“A joyful vision of femininity” is how Sylvie Corbelin describes the gussied-up geishas she created in these one-of-a-kind earrings. The French artist, who works out of an atelier inside the famous Paul Bert flea market in Paris, felt the pull of the Japanese geisha because “she is a mysterious woman who dedicates her life to fine arts,” she says. “My jewelry is inspired by women who excel in the profession of art.” The unusual—and unusually diverse—mix of gems and metals was deployed in large part to “give volume” to the glamorous geishas. “Jewelry is a precious object that should not be flat,” adds the designer. No worries there—this dazzling duo is positively awash in anima.
The (18k) golden girls feature 68.17 grams of sterling silver; 2.54 cts. t.w. diamonds (in the fans and “to give a silky finish to the kimono fabric”); 4.44 cts. t.w. rubies (the kimono lining); 0.88 ct. t.w. emeralds (including an old-mine carved emerald in the right geisha’s coif); 7.8 cts. t.w. tourmaline; 4.84 cts. t.w. French enamel; and 2.18 cts. t.w. turquoise. The kimonos are meant to evoke material designed by masters of the Japanese art of Ukiyo-e.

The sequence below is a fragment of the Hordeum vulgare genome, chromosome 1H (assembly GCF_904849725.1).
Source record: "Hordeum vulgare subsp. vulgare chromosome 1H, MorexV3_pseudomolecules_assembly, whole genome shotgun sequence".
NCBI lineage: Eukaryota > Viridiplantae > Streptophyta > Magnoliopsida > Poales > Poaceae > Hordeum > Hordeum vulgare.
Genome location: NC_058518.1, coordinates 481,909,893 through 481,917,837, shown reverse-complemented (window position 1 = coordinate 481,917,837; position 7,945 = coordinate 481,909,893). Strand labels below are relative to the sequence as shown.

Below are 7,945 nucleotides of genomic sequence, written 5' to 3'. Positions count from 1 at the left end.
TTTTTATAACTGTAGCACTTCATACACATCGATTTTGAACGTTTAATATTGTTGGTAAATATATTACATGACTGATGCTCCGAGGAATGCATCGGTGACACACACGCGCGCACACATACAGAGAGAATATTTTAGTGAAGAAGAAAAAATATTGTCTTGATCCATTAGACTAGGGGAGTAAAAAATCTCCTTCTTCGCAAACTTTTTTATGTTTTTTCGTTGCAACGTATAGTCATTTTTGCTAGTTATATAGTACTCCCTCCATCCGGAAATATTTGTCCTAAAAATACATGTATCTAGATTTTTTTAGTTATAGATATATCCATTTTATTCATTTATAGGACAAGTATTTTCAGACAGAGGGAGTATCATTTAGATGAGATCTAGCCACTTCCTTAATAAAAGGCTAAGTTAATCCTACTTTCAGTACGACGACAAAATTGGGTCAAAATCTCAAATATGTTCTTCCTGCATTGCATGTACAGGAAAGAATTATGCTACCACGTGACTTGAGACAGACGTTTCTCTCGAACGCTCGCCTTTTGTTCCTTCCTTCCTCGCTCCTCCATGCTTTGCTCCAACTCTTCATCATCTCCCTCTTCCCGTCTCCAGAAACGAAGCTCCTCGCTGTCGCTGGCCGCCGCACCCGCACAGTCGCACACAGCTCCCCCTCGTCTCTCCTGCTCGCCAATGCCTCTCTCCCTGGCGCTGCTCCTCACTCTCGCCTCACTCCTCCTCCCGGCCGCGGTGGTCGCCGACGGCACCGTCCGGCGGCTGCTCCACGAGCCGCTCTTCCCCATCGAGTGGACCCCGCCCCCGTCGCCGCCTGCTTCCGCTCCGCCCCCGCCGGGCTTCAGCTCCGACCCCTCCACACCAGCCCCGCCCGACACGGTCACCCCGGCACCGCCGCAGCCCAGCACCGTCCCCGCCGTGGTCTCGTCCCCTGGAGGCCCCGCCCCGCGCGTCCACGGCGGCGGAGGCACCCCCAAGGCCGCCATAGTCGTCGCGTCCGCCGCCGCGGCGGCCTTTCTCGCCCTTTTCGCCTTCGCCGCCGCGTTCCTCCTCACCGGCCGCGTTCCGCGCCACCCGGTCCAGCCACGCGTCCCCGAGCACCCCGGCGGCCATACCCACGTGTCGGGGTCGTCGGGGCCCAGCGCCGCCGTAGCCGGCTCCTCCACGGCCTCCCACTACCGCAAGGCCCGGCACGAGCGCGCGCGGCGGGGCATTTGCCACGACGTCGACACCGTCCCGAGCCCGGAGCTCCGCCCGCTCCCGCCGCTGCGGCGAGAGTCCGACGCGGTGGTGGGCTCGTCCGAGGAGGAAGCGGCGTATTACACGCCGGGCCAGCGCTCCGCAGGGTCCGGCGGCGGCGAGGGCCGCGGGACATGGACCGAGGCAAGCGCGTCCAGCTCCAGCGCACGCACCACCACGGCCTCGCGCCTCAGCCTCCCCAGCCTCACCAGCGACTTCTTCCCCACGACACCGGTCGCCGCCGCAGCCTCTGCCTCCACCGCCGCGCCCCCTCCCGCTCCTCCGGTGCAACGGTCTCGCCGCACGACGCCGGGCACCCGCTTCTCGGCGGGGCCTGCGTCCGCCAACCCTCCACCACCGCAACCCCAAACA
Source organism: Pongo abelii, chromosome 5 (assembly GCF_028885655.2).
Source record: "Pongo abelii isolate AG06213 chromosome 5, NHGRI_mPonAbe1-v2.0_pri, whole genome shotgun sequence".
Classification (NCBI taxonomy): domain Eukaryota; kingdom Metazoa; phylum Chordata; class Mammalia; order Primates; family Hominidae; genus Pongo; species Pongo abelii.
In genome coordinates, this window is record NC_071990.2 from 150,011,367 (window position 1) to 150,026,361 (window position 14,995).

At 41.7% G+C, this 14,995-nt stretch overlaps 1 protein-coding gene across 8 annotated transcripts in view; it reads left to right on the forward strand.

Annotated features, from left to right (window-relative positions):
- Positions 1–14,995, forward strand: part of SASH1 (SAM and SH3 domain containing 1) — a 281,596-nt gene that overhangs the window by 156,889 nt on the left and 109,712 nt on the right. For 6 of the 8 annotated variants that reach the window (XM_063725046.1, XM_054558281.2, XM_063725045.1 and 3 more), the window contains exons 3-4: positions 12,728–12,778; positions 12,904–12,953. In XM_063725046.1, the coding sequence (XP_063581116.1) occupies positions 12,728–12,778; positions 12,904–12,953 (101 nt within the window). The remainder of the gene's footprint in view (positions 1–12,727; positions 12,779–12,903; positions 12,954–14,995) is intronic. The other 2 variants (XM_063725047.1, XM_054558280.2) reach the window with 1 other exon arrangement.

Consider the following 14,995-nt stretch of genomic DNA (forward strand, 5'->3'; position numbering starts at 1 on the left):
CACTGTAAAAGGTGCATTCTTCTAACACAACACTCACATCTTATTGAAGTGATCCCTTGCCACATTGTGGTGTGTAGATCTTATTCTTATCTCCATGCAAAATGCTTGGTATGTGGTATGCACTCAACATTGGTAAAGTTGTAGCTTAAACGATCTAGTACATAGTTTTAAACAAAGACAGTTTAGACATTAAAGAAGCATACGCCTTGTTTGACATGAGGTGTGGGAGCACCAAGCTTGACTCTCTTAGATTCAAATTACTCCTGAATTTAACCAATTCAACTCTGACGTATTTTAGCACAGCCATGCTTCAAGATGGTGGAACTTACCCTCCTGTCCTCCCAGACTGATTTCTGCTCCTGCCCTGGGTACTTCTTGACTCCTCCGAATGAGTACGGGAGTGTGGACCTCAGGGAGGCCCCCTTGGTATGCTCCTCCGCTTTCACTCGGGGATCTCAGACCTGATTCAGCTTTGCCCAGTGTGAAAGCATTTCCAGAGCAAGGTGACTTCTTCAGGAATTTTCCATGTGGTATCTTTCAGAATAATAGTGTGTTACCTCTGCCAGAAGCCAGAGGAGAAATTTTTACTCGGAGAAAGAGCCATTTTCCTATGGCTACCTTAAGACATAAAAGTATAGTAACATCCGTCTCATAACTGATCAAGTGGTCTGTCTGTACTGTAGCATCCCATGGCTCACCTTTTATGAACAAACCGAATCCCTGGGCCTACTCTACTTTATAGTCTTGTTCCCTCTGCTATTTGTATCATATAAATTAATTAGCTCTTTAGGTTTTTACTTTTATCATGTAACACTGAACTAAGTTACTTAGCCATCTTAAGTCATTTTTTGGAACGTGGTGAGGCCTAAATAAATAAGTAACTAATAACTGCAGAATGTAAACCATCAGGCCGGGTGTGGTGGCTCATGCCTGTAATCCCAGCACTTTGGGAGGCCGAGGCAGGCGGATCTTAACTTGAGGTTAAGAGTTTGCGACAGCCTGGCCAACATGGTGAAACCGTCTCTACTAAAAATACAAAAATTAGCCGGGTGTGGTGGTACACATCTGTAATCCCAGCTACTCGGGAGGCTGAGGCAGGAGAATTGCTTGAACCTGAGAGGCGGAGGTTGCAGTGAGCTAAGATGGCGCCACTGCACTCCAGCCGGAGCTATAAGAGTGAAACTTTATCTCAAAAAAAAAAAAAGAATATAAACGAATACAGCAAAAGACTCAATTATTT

The 10-cm-long earrings, priced at $25,000, will be showcased at the upcoming Elite Enclave show at JCK Las Vegas. The elegant earrings are “meant to be worn by a woman who knows herself well,” Corbelin says. “Someone who is not afraid to defy the establishment.”
Every set of earrings Corbelin creates comes with a backstory. These geishas, whom she calls her “dancing jewels,” have names: Geiko and Maiko. The designer, who calls her aesthetics “very Parisian,” explains that the spirit of Parisians “has a fierce aesthetic presence. I do hope it is the identity of my jewelry house.”